On August 30 Fox News officially faded to black on United Kingdom airwaves, pulled by parent company 21st Century Fox after 15 years on British television. Publicly, the U.S. media group has cited poor ratings as the reason behind the decision, arguing that U.K. audiences are no longer in their “commercial interest.”
A spokesperson for the company announced that “Fox News is focused on the US market and designed for a US audience and, accordingly, it averages only a few thousand viewers across the day in the UK. We have concluded that it is not in our commercial interest to continue providing Fox News in the UK.”
What the network hasn’t, and likely won’t, mention is whether the decision is tied to Fox’s ongoing bid to take over British telecommunications giant Sky. Fox News parent corporation 21st Century Fox had proposed the $15 billion deal last December, an ambitious move that would give Fox an additional 61 percent stake in Sky.
If allowed, Fox would gain full control over Sky, as well as its 22 million European customer base, a move critics fear would give the right-wing group too much control over U.K. media.
The deal has proven difficult for Fox, thanks in part to frequent run-ins with British media regulator Ofcom, which has ruled against Fox in 22 broadcasting breaches over the past decade. Still, in June Ofcom ruled the media giant was “fit and proper” to retain its broadcasting licenses but expressed concern about Fox’s culture.
According to their report, “Ofcom has considered allegations of sexual and racial harassment at Fox News that are extremely serious and disturbing. It seems clear that there are significant failings of the corporate culture at Fox News.”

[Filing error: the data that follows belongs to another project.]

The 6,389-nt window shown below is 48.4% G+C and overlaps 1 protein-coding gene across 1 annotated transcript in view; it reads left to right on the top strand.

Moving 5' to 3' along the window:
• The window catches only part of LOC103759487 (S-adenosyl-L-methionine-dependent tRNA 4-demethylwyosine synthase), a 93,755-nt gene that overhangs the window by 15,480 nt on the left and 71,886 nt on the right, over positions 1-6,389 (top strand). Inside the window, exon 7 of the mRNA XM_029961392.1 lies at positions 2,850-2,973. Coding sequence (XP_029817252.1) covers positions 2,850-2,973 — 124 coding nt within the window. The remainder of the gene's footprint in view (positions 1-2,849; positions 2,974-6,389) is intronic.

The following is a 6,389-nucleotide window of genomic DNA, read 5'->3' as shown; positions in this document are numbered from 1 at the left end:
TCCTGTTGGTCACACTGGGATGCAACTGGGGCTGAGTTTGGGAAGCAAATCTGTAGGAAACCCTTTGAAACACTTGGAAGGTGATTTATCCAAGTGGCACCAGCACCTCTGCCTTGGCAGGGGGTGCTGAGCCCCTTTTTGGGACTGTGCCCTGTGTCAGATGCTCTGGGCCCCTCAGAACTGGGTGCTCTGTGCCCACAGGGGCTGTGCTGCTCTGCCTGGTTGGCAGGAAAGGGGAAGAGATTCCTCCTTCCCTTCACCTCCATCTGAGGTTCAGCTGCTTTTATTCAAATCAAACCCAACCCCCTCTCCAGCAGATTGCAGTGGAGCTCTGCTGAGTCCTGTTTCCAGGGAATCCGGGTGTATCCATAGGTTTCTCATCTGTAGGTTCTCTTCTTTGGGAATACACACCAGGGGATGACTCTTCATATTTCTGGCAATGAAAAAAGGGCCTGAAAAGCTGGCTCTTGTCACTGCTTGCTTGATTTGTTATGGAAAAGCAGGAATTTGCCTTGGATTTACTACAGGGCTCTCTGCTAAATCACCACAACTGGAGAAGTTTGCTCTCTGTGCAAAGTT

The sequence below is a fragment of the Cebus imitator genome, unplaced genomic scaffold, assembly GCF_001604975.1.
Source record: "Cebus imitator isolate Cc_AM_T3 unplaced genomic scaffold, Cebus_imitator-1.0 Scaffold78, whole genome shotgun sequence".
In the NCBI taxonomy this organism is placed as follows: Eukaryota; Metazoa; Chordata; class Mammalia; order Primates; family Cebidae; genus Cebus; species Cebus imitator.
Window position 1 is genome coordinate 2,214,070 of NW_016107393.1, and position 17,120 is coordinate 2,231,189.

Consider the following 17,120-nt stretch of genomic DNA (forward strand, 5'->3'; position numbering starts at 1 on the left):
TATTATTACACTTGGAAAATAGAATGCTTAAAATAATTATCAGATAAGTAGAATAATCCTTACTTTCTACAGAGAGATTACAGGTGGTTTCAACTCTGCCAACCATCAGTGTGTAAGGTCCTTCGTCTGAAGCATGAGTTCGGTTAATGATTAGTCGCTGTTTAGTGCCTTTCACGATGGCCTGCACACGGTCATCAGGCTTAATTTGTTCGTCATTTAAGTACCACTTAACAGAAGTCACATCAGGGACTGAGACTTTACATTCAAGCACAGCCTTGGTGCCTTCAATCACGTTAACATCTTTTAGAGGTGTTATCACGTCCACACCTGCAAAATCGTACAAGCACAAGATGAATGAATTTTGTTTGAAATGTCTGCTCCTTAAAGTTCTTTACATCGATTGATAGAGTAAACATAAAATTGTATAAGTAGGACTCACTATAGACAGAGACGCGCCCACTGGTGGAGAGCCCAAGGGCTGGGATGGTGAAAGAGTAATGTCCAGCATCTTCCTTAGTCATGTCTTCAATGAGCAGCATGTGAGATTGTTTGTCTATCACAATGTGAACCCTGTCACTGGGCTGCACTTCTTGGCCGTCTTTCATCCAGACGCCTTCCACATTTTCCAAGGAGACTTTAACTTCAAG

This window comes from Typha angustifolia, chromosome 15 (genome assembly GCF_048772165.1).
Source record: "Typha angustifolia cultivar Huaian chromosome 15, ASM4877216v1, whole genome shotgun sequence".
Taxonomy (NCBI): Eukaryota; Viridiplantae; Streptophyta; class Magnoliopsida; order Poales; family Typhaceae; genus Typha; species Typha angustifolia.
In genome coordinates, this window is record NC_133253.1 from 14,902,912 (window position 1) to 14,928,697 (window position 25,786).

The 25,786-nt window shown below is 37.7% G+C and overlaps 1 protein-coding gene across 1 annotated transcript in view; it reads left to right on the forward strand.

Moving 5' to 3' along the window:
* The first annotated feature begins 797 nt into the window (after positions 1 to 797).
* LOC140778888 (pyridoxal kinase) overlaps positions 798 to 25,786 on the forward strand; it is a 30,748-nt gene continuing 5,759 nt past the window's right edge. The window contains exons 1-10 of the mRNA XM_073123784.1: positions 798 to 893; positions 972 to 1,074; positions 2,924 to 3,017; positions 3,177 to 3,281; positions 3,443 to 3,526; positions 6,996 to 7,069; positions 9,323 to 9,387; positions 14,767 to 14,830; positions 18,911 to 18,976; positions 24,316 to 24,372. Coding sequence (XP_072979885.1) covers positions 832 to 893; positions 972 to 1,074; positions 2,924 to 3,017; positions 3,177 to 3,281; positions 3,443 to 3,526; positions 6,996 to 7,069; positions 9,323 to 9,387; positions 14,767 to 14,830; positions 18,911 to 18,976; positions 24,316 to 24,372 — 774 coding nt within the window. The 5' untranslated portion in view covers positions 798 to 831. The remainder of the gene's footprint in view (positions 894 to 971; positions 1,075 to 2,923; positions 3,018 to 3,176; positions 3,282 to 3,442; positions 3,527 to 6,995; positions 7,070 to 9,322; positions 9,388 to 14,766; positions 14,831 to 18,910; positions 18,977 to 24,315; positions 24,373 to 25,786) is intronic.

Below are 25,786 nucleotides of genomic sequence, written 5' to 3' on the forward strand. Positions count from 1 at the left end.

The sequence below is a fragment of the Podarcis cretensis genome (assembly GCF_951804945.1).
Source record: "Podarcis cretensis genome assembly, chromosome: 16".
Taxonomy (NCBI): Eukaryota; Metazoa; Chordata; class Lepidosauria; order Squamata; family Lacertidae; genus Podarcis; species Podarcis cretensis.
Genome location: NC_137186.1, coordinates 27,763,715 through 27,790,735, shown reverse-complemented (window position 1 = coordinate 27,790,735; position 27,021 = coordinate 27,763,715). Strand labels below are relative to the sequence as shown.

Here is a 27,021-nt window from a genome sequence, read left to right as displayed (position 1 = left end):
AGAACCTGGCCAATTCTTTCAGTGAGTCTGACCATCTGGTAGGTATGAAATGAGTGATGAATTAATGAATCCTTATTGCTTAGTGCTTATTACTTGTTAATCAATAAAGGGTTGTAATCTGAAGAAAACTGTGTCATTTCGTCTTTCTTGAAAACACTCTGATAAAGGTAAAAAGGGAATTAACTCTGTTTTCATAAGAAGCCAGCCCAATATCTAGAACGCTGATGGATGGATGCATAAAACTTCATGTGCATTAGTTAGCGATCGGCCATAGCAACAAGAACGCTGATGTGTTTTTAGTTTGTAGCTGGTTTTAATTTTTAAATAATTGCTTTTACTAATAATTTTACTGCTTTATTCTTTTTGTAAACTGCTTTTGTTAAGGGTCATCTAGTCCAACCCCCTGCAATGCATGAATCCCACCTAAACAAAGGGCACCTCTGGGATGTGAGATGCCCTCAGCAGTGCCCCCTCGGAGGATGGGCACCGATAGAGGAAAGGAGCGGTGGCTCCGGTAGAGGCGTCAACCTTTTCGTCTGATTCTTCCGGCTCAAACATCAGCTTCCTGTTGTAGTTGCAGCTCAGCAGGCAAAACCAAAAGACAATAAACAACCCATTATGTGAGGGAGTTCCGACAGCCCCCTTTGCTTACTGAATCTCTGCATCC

Given the green light to proceed, it’s now up to U.K. Culture Secretary Karen Bradley to determine whether Fox’s broadcasting standards need further investigation. Full control would also give Fox access to Sky’s treasure trove of media markets that span radio, newspapers and television.
Voicing her own concerns, Bradley claimed “This potentially raises public interest concerns because, in Ofcom’s view, the transaction may increase members of the Murdoch Family Trust’s ability to influence the overall news agenda and their ability to influence the political process and it may also result in the perception of increased influence.”
An investigation is exactly what Avaaz, a political advocacy group, wants. “Ofcom’s made mistake after mistake in deciding to give the Murdoch’s a clean bill of health to take over our media. They need to reopen their investigation to regain credibility,” said the group’s campaign director, Alex Wilks.
“Closing down Fox News in Britain is a desperate gamble by the Murdochs to persuade the government they are fit to take over Sky,” said Wilks. Adding, “Bradley must not be duped by this rather sad attempt to pull the wool over her eyes.”